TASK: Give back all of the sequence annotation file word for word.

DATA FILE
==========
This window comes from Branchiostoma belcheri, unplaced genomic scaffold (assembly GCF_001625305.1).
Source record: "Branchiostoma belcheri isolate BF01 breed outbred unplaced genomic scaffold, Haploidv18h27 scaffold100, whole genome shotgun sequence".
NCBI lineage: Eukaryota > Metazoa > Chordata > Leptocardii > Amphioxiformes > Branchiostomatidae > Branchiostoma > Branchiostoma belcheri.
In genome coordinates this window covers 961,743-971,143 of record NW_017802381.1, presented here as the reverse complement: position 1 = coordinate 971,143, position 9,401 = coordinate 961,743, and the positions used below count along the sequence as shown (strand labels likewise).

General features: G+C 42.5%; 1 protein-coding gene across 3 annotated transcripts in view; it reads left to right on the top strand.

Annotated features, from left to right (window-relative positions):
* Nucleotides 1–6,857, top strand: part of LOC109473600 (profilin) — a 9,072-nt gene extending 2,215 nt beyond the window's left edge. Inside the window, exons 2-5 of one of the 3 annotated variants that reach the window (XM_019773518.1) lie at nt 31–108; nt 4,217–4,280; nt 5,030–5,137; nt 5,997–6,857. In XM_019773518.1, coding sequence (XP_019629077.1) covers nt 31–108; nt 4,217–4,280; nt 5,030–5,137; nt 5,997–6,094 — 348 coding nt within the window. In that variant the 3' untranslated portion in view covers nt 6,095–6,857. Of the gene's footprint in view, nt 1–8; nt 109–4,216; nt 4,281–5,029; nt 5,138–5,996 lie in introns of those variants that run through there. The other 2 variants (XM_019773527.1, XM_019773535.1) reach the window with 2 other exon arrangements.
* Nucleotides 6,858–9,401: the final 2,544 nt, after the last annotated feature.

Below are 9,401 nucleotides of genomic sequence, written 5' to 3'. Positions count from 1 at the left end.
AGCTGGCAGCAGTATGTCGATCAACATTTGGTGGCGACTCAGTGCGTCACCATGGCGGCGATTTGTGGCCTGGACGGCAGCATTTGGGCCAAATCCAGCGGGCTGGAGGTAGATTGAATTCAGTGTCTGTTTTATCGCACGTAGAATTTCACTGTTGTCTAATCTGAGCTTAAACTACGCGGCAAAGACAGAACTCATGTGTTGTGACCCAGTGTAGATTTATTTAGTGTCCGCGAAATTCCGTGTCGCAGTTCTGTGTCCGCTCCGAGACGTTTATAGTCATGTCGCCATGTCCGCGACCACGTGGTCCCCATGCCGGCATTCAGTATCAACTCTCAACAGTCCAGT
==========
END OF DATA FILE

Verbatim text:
This window comes from Branchiostoma belcheri, unplaced genomic scaffold (assembly GCF_001625305.1).
Source record: "Branchiostoma belcheri isolate BF01 breed outbred unplaced genomic scaffold, Haploidv18h27 scaffold100, whole genome shotgun sequence".
NCBI lineage: Eukaryota > Metazoa > Chordata > Leptocardii > Amphioxiformes > Branchiostomatidae > Branchiostoma > Branchiostoma belcheri.
In genome coordinates this window covers 961,743-971,143 of record NW_017802381.1, presented here as the reverse complement: position 1 = coordinate 971,143, position 9,401 = coordinate 961,743, and the positions used below count along the sequence as shown (strand labels likewise).

General features: G+C 42.5%; 1 protein-coding gene across 3 annotated transcripts in view; it reads left to right on the top strand.

Annotated features, from left to right (window-relative positions):
* Nucleotides 1–6,857, top strand: part of LOC109473600 (profilin) — a 9,072-nt gene extending 2,215 nt beyond the window's left edge. Inside the window, exons 2-5 of one of the 3 annotated variants that reach the window (XM_019773518.1) lie at nt 31–108; nt 4,217–4,280; nt 5,030–5,137; nt 5,997–6,857. In XM_019773518.1, coding sequence (XP_019629077.1) covers nt 31–108; nt 4,217–4,280; nt 5,030–5,137; nt 5,997–6,094 — 348 coding nt within the window. In that variant the 3' untranslated portion in view covers nt 6,095–6,857. Of the gene's footprint in view, nt 1–8; nt 109–4,216; nt 4,281–5,029; nt 5,138–5,996 lie in introns of those variants that run through there. The other 2 variants (XM_019773527.1, XM_019773535.1) reach the window with 2 other exon arrangements.
* Nucleotides 6,858–9,401: the final 2,544 nt, after the last annotated feature.

Below are 9,401 nucleotides of genomic sequence, written 5' to 3'. Positions count from 1 at the left end.
AGCTGGCAGCAGTATGTCGATCAACATTTGGTGGCGACTCAGTGCGTCACCATGGCGGCGATTTGTGGCCTGGACGGCAGCATTTGGGCCAAATCCAGCGGGCTGGAGGTAGATTGAATTCAGTGTCTGTTTTATCGCACGTAGAATTTCACTGTTGTCTAATCTGAGCTTAAACTACGCGGCAAAGACAGAACTCATGTGTTGTGACCCAGTGTAGATTTATTTAGTGTCCGCGAAATTCCGTGTCGCAGTTCTGTGTCCGCTCCGAGACGTTTATAGTCATGTCGCCATGTCCGCGACCACGTGGTCCCCATGCCGGCATTCAGTATCAACTCTCAACAGTCCAGT